Where are Bollywood’s grand, sweeping romances, asks Anupama Chopra - Hindustan Times
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Where are Bollywood’s grand, sweeping romances, asks Anupama Chopra

Oct 23, 2021 02:25 PM IST

Tales of star-crossed love facing villainous opposition seem to be a thing of the past. The new opponents are much duller: careers, commitment, choices.

Can Bollywood not make good love stories anymore? A colleague asked me this after Shiddat was released on Disney+ Hotstar last month. The film, which attempts to portray grand passion, is startlingly inept. The sparkling leads, Radhika Madan and Sunny Kaushal, are thrown into a series of ridiculous scenarios, including one in which Sunny’s character is attempting to swim across the English Channel, from France to England, to reunite with the woman he loves, who is marrying someone else. It’s stalking, taken to an international level.

In epic films such as Mughal-e-Azam and Qayamat Se Qayamat Tak, royalty and family feuds made up the opposition. But surely, even in the age of Tinder, there are such stories to be told? PREMIUM
In epic films such as Mughal-e-Azam and Qayamat Se Qayamat Tak, royalty and family feuds made up the opposition. But surely, even in the age of Tinder, there are such stories to be told?

Love, once a key ingredient in Hindi cinema (even horror films and thrillers made space for characters to swoon), seems to be languishing. The most glorious love stories I’ve seen in the last few years haven’t been from Bollywood. I’m thinking of films such as Sairat (Marathi; a take on young love centered on caste, with a startling end), ’96 (Tamil; a delicate tale of a school reunion and the meeting of a childhood sweetheart), Premam (Malayalam; a story of heartbreak, new love and self-discovery), Mayaanadhi (Malayalam; about a crime, a blighted love and a man who will risk everything for one more meeting), C/O Kancharapalem (Telugu; about love that arrives at different ages and stages and meets new definitions).

Meanwhile, Hindi cinema is floundering. Think of the recent missteps by Imtiaz Ali, who took over from Yash Chopra as Bollywood’s high priest of romance. Imtiaz debuted with the terrific Socha Na Tha in 2005 and then proceeded to craft a contemporary language of love with films like Jab We Met (2007), Love Aaj Kal (2009) and Tamasha (2015).

These were mainstream hits, but they contained layers and offered something fresh as they unwrapped stories about young urban couples struggling to find love and define themselves, albeit while travelling the world and living it up.

Imtiaz’s last two films, Jab Harry Met Sejal (2017) and last year’s Love Aaj Kal 2, however, have functioned more as nails in the proverbial coffin. When the heroine of Love Aaj Kal 2, Zoe (played by Sara Ali Khan), tells her boyfriend, “Tum mujhe tang karne lage ho,” she seems to sum up our sentiments for the genre.

What has gone wrong? Perhaps it is tougher to construct an urban Indian romance in the age of Tinder. A solid romance needs opposition — the mighty emperor Akbar in Mughal-e-Azam, a man whose glare is enough to make Anarkali faint; the spectre of caste in Sairat, which Archie and Parshya cannot escape; the doomed warring of families in Qayamat Se Qayamat Tak, Mansoor Khan’s lilting retelling of Romeo and Juliet.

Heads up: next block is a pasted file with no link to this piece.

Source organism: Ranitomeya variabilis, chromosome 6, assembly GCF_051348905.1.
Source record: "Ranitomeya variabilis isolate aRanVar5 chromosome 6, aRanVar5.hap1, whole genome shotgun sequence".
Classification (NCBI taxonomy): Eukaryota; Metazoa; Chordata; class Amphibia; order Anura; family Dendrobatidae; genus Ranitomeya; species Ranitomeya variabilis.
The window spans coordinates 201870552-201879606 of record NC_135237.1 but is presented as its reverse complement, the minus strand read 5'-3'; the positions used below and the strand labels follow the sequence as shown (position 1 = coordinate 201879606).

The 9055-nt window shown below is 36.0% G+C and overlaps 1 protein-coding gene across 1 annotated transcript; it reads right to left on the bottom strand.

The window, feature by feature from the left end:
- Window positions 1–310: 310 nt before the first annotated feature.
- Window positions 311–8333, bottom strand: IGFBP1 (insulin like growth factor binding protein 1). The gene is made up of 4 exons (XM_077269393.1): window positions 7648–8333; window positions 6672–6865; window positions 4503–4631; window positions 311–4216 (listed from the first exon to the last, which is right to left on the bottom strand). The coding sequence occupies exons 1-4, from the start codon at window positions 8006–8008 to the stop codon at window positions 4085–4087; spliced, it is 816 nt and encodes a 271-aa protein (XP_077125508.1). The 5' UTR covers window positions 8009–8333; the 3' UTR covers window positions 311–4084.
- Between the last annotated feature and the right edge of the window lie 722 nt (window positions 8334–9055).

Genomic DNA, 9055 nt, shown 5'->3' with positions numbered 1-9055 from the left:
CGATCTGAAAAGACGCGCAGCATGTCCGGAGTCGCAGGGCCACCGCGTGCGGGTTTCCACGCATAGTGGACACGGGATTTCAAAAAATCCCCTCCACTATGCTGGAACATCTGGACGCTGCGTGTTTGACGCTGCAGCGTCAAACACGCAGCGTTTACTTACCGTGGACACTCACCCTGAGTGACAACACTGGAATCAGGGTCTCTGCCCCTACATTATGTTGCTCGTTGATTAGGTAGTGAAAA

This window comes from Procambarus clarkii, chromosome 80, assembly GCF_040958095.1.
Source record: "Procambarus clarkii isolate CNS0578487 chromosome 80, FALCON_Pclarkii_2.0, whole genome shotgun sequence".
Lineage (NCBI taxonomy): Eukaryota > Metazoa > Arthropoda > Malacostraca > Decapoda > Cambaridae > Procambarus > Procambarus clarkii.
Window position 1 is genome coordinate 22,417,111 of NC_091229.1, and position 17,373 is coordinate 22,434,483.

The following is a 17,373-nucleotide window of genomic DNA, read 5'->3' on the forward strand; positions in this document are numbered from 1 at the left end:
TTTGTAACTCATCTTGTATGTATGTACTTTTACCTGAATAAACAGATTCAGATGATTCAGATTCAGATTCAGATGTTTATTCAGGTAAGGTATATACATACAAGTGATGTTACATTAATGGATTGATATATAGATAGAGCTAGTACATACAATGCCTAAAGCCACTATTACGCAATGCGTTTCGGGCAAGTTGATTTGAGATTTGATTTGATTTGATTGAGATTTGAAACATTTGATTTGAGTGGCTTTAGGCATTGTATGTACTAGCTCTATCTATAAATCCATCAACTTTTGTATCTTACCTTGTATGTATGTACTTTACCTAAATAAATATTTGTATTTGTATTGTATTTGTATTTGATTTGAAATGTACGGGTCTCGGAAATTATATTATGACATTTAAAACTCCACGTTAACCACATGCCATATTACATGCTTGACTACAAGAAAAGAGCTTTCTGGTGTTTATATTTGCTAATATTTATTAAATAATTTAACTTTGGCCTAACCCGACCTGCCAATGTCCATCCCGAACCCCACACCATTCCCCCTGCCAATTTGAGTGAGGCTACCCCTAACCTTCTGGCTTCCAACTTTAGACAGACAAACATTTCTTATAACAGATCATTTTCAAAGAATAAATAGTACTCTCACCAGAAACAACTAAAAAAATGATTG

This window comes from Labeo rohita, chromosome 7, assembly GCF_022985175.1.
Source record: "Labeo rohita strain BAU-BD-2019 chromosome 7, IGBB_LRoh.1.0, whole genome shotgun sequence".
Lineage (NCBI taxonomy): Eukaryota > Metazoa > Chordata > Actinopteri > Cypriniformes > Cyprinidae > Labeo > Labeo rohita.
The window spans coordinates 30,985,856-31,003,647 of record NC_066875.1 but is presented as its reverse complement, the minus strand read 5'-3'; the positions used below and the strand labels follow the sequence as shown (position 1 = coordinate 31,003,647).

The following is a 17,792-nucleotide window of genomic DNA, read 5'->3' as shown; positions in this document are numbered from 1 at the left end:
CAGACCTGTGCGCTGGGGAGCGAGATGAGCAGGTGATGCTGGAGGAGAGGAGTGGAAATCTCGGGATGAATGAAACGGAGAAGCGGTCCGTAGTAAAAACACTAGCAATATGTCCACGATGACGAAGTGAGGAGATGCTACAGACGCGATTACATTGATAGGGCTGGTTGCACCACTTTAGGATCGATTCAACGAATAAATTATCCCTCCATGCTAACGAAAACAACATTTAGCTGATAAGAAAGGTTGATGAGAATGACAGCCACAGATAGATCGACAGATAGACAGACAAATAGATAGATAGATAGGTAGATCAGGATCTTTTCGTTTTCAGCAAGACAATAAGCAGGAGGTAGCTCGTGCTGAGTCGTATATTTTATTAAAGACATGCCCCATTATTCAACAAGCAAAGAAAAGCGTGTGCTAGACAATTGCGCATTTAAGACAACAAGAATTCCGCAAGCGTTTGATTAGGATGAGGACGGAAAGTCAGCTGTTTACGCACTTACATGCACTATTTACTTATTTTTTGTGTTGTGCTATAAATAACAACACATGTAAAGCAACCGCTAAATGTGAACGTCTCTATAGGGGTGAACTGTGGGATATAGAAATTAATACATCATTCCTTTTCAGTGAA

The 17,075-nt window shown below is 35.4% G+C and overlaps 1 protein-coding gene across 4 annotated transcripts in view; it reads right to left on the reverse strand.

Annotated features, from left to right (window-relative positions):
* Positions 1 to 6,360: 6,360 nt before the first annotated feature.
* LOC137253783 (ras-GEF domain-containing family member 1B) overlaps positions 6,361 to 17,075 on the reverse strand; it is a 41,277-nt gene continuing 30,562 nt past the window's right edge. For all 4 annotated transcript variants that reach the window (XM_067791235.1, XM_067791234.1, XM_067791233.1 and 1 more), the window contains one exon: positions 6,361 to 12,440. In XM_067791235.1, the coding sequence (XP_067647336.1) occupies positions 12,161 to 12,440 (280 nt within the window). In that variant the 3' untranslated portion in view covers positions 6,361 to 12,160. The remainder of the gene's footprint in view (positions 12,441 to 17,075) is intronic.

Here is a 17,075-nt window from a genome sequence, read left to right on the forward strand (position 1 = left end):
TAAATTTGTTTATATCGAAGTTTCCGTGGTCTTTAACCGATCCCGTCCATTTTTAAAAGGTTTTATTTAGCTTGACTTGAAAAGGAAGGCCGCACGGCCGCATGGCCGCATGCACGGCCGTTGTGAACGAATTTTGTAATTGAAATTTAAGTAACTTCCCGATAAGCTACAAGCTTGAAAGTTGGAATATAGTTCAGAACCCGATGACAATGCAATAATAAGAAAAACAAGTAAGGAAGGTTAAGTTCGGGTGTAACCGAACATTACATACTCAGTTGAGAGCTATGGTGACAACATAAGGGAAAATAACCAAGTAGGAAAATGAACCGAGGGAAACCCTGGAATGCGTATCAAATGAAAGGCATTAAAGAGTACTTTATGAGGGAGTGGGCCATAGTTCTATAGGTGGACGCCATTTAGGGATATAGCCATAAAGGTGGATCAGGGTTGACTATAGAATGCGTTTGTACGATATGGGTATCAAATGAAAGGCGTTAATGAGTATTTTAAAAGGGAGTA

Hindi film directors setting up love stories in urbane, affluent settings no longer have insurmountable walls for couples to climb. The angst is now over careers versus relationships, being commitment-phobic, or simply having too many options. Which is a step forward in the real world, but makes for rather mundane cinema.

It doesn’t have to be so. One of the most aching romances I’ve seen recently is a Marathi-Hindi short film set in Mumbai, directed by Abhishek Chaubey. Part of the Ankahi Kahaniya anthology released on Netflix last month, it’s adapted by Chaubey and Hussain Haidry from a Kannada short story by Jayanth Kaikini. The film is moving and surprising. It draws on cinema as a backdrop, using snatches of fantasy to underline the stark setting of its own exceedingly unusual love story.

“I enjoy it when a love story can locate characters in a time and place. And then they go about their daily lives doing small things that show that they are in love,” Hussain said to me recently. “It has to be nuanced and delicate. That is very hard to do. Love is also political. The power dynamics are political and perhaps filmmakers are shying away from that. What we see are love stories about a certain category of people being made for the same category of people. It’s limiting.”

Four years ago, in an interview at the Cannes Film Festival, Deepika Padukone told me that she was keen to do a love story but was unable to find a script good enough. That’s how bad the situation is in Bollywood. I’m looking to Karan Johar to save the day. His under-production film, Rocky Aur Rani Ki Prem Kahani, might turn the tide. As with all lovers of love, I live in hope.

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